David's Favorite Thing
- Please note: The Krieble Gallery is currently closed while we install our next exhibition, opening June 3. The historic house & grounds are open and Admission is reduced to $6.
Director of Education & Outreach
Lilian Westcott Hale (1880-1963)
Woman Resting, ca. 1942
Oil on canvas
Gift of the Hartford Steam Boiler Inspection and Insurance Company
One of my favorite objects in the Museum’s collection is “Woman Resting” (ca. 1942) by Lilian Westcott Hale.
I am happy that it is featured in the current exhibition The Finishing Touch: Understanding the Techniques of American Impressionist and Tonalist Painters on view through April 27th. The painting shows a young woman with rosey cheeks lying atop a made bed. Dressed in near black clothing and contorted into nap position, the woman is in stark contrast to the bright yellow chenille bedspread and yellow walls.
As a young artist, Hale won a scholarship to study painting at the school of the Museum of Fine Arts in Boston. She studied with Boston painter Philip Hale whom she later married (and then surpassed in talent and prestige). This real-life story reminds me of the Victorian novel “The Story of Avis” (1877) by Elizabeth Stuart Phelps that I read in graduate school. In the novel, the main character Avis (which is Latin for bird) has to struggle between soaring as an artist or being caged with her domestic duties as wife and mother. Likewise, Hale was celebrated with solo exhibitions and medals from international expositions, but continued to can vegetables and make jellies and jams for her family.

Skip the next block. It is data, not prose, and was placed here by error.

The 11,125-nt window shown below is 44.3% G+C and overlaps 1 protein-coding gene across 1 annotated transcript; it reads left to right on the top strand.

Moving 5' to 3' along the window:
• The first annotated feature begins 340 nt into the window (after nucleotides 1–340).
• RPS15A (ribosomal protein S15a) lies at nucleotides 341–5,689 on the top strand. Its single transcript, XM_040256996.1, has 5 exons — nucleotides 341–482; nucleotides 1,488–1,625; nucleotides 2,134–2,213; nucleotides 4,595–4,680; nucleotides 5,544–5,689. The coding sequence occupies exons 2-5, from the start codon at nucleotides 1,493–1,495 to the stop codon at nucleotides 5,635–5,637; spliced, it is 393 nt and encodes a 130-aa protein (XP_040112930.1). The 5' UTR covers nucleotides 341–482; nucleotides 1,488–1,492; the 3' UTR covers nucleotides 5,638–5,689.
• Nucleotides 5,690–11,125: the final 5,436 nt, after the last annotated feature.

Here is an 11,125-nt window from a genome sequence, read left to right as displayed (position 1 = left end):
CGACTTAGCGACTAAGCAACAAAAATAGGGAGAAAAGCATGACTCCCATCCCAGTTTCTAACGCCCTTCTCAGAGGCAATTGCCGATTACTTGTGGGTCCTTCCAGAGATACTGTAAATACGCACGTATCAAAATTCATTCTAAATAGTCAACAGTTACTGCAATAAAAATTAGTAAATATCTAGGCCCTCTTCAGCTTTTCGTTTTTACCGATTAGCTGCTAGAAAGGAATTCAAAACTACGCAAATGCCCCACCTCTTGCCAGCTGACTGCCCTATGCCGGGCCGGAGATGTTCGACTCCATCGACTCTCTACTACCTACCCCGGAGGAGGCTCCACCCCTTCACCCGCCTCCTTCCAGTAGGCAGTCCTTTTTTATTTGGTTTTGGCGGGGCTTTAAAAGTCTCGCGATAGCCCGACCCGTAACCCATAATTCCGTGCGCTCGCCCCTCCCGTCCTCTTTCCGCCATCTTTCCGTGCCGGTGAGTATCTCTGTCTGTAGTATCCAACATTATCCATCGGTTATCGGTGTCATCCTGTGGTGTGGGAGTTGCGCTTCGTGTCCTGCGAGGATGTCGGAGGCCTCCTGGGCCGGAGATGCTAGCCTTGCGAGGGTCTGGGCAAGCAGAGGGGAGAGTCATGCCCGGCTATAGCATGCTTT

“Woman Resting” inspired me to try to create a “tableau vivant” or living painting. I convinced Lisa Kenyon, my co-worker at the time, to be my creative accomplice. On a stifling hot summer day we gathered our costumes and props and crafted a comparable composition in my guest bedroom.
The Museum also owns “Agnes and Her Cat” (1917), a second painting by Lilian Westcott Hale, depicting a girl with flowing black hair seated with a cat upon her lap. This painting would be another great “tableau vivant,” but I would most likely substitute Maevis or Hector, one of my longhaired dachshunds, for the cat, or I’d never hear the end of it!